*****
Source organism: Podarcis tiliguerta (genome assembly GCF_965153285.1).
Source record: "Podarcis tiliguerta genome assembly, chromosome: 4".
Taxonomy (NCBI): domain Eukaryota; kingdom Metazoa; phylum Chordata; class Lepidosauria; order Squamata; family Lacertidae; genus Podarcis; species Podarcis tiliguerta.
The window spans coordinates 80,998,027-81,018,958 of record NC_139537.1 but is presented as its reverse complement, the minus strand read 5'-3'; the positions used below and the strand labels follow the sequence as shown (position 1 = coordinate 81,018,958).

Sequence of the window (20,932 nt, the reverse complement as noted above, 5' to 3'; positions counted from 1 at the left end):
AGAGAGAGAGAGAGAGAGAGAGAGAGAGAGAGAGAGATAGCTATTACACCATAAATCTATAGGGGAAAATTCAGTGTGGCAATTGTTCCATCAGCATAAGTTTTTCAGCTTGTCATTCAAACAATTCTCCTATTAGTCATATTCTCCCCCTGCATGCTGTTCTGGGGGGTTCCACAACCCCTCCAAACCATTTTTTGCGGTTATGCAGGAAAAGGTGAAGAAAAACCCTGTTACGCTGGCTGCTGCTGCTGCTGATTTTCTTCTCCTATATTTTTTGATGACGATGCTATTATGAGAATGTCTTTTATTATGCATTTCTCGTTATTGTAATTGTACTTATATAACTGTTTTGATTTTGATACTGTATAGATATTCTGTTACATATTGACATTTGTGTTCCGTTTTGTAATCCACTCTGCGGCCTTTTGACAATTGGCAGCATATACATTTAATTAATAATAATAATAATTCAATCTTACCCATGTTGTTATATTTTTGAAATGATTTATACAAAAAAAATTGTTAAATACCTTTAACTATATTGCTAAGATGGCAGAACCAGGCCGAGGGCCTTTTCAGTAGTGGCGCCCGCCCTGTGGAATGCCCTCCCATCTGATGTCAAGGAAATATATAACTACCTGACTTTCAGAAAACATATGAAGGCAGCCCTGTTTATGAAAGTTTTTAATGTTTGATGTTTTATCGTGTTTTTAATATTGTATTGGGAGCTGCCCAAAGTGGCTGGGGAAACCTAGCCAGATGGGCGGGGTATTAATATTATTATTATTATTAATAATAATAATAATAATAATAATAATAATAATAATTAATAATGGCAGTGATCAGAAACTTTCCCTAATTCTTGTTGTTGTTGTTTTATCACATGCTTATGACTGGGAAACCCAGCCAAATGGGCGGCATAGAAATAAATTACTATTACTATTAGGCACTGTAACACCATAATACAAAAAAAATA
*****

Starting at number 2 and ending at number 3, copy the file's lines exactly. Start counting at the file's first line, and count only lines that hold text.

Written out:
Source record: "Podarcis tiliguerta genome assembly, chromosome: 4".
Taxonomy (NCBI): domain Eukaryota; kingdom Metazoa; phylum Chordata; class Lepidosauria; order Squamata; family Lacertidae; genus Podarcis; species Podarcis tiliguerta.